Rineau, F. et al. Carbon availability triggers the decomposition of plant litter and assimilation of nitrogen by an ectomycorrhizal fungus. ISME J. 7, 2010–2022 (2013).

    CAS  PubMed  PubMed Central  Google Scholar 

  82. 82

    Talbot, J. & Treseder, K. Controls over mycorrhizal uptake of organic nitrogen. Pedobiologia 53, 169–179 (2010).

    CAS  Google Scholar 

  83. 83

    Talbot, J. M., Martin, F., Kohler, A., Henrissat, B. & Peay, K. G. Functional guild classification predicts the enzymatic role of fungi in litter and soil biogeochemistry. Soil Biol. Biochem. 88, 441–456 (2015).

    CAS  Google Scholar 

  84. 84

    Burke, D. J., Smemo, K. A. & Hewins, C. R. Ectomycorrhizal fungi isolated from old-growth northern hardwood forest display variability in extracellular enzyme activity in the presence of plant litter. Soil Biol. Biochem. 68, 219–222 (2014).

    CAS  Google Scholar 

  85. 85

    Rineau, F. et al. The ectomycorrhizal fungus Paxillus involutus converts organic matter in plant litter using a trimmed brown-rot mechanism involving Fenton chemistry. Environ. Microbiol. 14, 1477–1487 (2012).

    CAS  PubMed  PubMed Central  Google Scholar 

  86. 86

    Shah, F. et al. Ectomycorrhizal fungi decompose soil organic matter using oxidative mechanisms adapted from saprotrophic ancestors. New Phytol. 209, 1705–1719 (2016).

    CAS  PubMed  Google Scholar 

  87. 87

    Arnold, A. E. et al. Fungal endophytes limit pathogen damage in a tropical tree. Proc. Natl Acad. Sci. USA 100, 15649–15654 (2003).

    CAS  PubMed  Google Scholar 

  88. 88

    Clay, K., Holah, J. & Rudgers, J. A. Herbivores cause a rapid increase in hereditary symbiosis and alter plant community composition. Proc. Natl Acad. Sci. USA 102, 12465–12470 (2005).

    CAS  PubMed  Google Scholar 

  89. 89

    Marquez, L. M., Redman, R. S., Rodriguez, R. J. & Roossinck, M. J. A virus in a fungus in a plant: three-way symbiosis required for themal tolerance. Science 315, 513–515 (2007).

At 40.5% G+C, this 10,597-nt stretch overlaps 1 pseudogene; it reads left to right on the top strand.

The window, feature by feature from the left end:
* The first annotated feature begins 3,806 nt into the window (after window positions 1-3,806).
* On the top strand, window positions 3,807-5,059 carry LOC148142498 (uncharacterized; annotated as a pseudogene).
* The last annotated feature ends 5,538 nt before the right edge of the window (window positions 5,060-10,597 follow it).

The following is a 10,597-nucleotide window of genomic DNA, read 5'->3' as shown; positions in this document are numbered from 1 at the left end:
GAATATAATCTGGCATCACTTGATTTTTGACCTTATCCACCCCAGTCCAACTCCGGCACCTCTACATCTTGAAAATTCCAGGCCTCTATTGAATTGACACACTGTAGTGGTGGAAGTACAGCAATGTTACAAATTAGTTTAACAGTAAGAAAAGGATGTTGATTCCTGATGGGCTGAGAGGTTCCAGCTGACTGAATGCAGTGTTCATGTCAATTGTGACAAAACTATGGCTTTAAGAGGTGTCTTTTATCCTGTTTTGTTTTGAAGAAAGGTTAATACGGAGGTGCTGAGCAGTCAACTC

CAS  PubMed  Google Scholar 

  90. 90

    Busby, P. E. et al. Leaf endophytes and Populus genotype affect severity of damage from the necrotrophic leaf pathogen, Drepanopeziza populi. Ecosphere 4, 1–12 (2013).

    Google Scholar 

  91. 91

    Busby, P. E., Peay, K. G. & Newcombe, G. Common foliar fungi of Populus trichocarpa modify Melampsora rust disease severity. New Phytol. 209, 1681–1692 (2015).

    PubMed  Google Scholar 

  92. 92

    Parfitt, D., Hunt, J., Dockrell, D., Rogers, H. J. & Boddy, L. Do all trees carry the seeds of their own destruction? PCR reveals numerous wood decay fungi latently present in sapwood of a wide range of angiosperm trees. Fungal Ecol. 3, 338–346 (2010).

    Google Scholar 

  93. 93

    Fukami, T., Bezemer, T. M., Mortimer, S. R. & van der Putten, W. H. Species divergence and trait convergence in experimental plant community assembly. Ecol. Lett. 8, 1283–1290 (2005).

    Google Scholar 

  94. 94

    Bodeker, I. T. et al. Ectomycorrhizal Cortinarius species participate in enzymatic oxidation of humus in northern forest ecosystems. New Phytol. 203, 245–256 (2014).

    PubMed  Google Scholar 

  95. 95

    Talbot, J. M. et al. Independent roles of ectomycorrhizal and saprotrophic communities in soil organic matter decomposition. Soil Biol. Biochem. 57, 282–291 (2013).

    CAS  Google Scholar 

  96. 96

    Moeller, H. V., Peay, K. G. & Fukami, T. Ectomycorrhizal fungal traits reflect environmental conditions along a coastal California edaphic gradient. FEMS Microbiol. Ecol. 87, 797–806 (2014).

    CAS  PubMed  Google Scholar 

  97. 97

    Tedersoo, L., Sadam, A., Zambrano, M., Valencia, R. & Bahram, M. Low diversity and high host preference of ectomycorrhizal fungi in Western Amazonia, a neotropical biodiversity hotspot. ISME J. 4, 465–471 (2010).

    PubMed  Google Scholar 

  98. 98